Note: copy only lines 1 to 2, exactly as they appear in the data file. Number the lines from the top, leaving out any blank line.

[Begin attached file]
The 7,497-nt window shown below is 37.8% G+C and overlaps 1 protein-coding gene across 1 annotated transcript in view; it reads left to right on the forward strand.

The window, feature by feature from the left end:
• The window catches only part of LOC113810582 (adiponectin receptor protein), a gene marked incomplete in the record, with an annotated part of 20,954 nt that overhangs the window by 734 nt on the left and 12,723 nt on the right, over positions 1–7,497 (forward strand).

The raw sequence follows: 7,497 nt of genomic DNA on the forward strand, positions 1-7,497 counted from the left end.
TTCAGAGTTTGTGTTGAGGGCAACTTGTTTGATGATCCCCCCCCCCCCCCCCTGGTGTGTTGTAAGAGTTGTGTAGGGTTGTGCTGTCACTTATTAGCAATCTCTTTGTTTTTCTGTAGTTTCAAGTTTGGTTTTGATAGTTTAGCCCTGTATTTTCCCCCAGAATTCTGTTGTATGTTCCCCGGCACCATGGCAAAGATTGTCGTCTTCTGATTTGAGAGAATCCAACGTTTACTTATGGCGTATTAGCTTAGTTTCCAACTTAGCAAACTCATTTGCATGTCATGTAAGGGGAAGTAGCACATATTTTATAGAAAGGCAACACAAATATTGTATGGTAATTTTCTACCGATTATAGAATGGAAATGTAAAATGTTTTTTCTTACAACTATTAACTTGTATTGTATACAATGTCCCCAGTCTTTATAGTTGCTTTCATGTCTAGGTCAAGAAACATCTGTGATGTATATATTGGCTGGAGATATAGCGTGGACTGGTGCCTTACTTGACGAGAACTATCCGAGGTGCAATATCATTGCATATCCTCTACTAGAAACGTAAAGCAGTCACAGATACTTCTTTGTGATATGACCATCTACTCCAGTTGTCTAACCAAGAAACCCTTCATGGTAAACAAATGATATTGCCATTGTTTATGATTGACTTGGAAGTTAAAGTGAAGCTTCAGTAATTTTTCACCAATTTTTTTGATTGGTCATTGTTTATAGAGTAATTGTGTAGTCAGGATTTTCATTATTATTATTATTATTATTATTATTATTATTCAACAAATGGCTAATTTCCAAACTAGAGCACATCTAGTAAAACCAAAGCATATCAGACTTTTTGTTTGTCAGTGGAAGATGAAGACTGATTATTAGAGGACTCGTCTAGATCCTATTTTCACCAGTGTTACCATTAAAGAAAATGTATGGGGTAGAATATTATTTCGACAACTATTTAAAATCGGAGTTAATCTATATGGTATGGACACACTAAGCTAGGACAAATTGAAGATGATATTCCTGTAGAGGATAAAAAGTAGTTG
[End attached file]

The 7,497-nt window shown below is 37.8% G+C and overlaps 1 protein-coding gene across 1 annotated transcript in view; it reads left to right on the forward strand.

The window, feature by feature from the left end: